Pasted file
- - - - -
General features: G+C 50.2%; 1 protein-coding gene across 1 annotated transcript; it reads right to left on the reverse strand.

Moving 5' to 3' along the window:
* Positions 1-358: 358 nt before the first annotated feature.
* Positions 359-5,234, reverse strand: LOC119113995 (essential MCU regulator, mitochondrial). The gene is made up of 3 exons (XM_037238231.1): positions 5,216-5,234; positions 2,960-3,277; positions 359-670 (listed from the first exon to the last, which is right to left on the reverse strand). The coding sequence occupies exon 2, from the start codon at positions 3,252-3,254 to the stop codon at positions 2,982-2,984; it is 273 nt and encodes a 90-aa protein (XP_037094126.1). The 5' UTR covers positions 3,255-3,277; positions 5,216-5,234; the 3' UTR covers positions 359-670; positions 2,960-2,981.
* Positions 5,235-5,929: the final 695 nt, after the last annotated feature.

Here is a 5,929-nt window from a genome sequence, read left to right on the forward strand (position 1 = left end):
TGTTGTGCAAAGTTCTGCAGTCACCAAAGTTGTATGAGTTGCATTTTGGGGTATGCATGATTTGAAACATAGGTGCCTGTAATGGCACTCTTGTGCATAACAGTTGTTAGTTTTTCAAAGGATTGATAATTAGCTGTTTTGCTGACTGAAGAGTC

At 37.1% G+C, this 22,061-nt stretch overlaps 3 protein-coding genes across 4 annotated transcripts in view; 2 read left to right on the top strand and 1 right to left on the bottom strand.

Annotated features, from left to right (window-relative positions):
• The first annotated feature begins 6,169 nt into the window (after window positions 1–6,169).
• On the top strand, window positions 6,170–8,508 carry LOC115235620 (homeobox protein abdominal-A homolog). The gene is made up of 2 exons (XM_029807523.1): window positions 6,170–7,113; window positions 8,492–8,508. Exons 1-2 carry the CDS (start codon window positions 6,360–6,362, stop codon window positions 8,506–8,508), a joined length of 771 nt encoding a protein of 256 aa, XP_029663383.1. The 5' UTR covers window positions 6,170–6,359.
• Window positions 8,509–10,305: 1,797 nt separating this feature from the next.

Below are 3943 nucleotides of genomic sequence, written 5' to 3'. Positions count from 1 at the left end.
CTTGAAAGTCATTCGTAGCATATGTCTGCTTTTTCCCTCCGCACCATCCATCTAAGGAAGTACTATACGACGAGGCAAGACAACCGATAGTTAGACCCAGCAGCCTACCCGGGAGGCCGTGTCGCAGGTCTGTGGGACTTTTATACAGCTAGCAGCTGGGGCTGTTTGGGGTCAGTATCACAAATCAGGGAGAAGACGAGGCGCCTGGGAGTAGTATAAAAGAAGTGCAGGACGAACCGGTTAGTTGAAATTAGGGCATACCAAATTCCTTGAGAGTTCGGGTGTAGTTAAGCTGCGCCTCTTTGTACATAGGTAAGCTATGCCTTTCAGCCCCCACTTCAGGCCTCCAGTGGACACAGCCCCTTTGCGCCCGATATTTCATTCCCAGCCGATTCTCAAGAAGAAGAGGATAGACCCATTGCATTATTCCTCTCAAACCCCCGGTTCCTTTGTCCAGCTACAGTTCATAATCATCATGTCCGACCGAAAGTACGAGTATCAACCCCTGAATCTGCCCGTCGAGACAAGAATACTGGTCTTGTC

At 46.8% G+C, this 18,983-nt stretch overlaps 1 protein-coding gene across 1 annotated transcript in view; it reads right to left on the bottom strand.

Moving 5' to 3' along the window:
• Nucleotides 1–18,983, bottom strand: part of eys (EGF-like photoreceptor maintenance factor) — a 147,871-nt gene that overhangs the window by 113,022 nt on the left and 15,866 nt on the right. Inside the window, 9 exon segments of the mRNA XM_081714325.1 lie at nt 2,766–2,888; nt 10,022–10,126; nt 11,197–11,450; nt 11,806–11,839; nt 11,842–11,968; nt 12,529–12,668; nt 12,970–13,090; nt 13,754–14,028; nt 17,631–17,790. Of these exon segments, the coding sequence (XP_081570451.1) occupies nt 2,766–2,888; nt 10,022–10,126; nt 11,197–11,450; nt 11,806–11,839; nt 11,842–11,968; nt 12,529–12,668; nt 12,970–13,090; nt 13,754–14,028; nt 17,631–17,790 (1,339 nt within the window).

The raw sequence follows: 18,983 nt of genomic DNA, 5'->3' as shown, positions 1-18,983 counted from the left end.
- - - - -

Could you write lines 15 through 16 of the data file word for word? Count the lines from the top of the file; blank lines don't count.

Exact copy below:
At 46.8% G+C, this 18,983-nt stretch overlaps 1 protein-coding gene across 1 annotated transcript in view; it reads right to left on the bottom strand.

Moving 5' to 3' along the window: